In some places, if I require an abortion, my adult caregivers must be notified, which can sometimes place me in great danger.
I might not be able to attend to my bodily needs (housing, food, water, toileting, health needs, taking myself to bed) without relying on someone else to assist me.
I am often forced to eat foods I do not like.
People might advocate force-feeding me, and this is not often seen as abusive.
My bedtime is set (often arbitrarily) by my caregiver, and I often do not have input on this.
I have no choice about my living space – the house I live in, its decoration, the arrangement of furniture etc.
I often have no choice about my outward appearance – haircuts, clothing etc.
I am usually not given a choice about which religion to follow.
If I wish to spend time with other people, I need the permission and sometimes the assistance of my caregiver to arrange this.
If I do not wish to spend time with a certain person or people, I am not usually given the choice to avoid them.
My sexual development is often not explained to me and sometimes actively discouraged.
If my sexuality/gender identity is not cis and straight, I can expect to be told it’s “wrong,” and efforts will be made to change it. Use of force is considered acceptable in this situation.
It is considered unacceptable for me to enjoy my sexuality.
My belongings can be taken from me (often by my adult caregiver) and this is not viewed as theft.
If I am in public unescorted by an adult, random adults may demand to escort me, and restrict my movements; this is considered acceptable, regardless of my own opinions or those of my legal caregiver.
I am limited in what films I may see alone, regardless of my opinions or those of my caregiver.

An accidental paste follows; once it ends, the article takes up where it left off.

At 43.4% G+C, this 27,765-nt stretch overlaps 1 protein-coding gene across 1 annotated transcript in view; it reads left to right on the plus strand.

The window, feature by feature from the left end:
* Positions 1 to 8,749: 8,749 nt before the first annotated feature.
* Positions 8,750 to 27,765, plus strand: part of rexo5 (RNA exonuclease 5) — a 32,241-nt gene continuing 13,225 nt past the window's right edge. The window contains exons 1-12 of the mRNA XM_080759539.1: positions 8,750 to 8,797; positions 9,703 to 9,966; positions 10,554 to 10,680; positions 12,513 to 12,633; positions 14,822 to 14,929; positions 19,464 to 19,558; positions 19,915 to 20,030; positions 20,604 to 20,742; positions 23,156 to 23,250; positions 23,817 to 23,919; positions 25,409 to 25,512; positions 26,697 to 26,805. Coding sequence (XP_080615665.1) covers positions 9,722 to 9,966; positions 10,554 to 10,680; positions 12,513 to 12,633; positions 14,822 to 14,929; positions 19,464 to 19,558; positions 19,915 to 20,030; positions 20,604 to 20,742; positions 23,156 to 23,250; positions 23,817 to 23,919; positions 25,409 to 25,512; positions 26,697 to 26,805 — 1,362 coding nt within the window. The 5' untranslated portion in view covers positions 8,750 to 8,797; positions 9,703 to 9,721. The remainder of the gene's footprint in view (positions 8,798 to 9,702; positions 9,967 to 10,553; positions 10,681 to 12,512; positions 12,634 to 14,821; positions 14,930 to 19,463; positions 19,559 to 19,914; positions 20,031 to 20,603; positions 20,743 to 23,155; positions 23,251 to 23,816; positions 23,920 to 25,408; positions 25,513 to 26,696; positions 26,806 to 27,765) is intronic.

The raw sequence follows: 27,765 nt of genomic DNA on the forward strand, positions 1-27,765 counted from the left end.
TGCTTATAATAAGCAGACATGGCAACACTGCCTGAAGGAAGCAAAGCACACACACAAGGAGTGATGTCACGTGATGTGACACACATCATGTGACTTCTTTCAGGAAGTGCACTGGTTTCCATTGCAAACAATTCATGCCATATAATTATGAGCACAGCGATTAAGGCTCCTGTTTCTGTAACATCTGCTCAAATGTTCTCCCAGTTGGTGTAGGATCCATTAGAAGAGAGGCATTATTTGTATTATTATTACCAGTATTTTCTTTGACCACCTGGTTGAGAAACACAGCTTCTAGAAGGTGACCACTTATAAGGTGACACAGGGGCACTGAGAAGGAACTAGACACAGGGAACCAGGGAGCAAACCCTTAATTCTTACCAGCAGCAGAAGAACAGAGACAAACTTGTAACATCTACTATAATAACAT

It is considered acceptable or even “prudent” for me to be discriminated against and regarded with suspicion when patronising a store or other establishment.
It is often considered acceptable to force me to submit my belongings to a search before/after/during my visit to a store or other establishment."
post #384 of 5586
I didn't think I needed more reasons for my misanthropy.
post #385 of 5586

The Monogamous Privilege


http://www.eastportlandblog.com/2011/04/05/monogamous-privilege-checklist-by-cory-davis/

For the purposes of this list, I will refer to one’s position on the diagram of monogamy vs. various types of non-monogamy (polyamory, open marriage, swinging, religious polygyny, etc.) as simply “relationship orientation”.

Note that for the purposes of this list, “relationship orientation” does NOT refer to one’s sexual orientation re: the Kinsey scale (heterosexual, homosexual, bisexual, pansexual, etc.). Monogamous individuals who are LGBTQ and/or in interracial and/or intergenerational romantic relationships may well be exempt from some (though not all) of these privileges, especially those marked with an asterisk at the end.

Monogamous Privilege Checklist:

1) I can legally marry whomever I wish, with all the legal, medical, and financial benefits of marriage universally recognized for me and my family no matter where I live.*

2) I am not accused of being abused, warped, immoral, unethical, or psychologically confused because of my relationship orientation.

3) No one ever questions the validity of my love because of my relationship orientation.

4) It is not assumed based on my relationship orientation that I or any of my former or current partners has been misled, coerced, manipulated, or used in any way.

5) No one argues that my relationship orientation is impractical, unstable, incompatible with commitment, or otherwise effectively impossible to realize. No one argues that my relationship orientation works better in theory than in practice.

6) It is not assumed that my life must be overly-complicated because of my relationship orientation.

7) No one tries to convert me to their relationship orientation.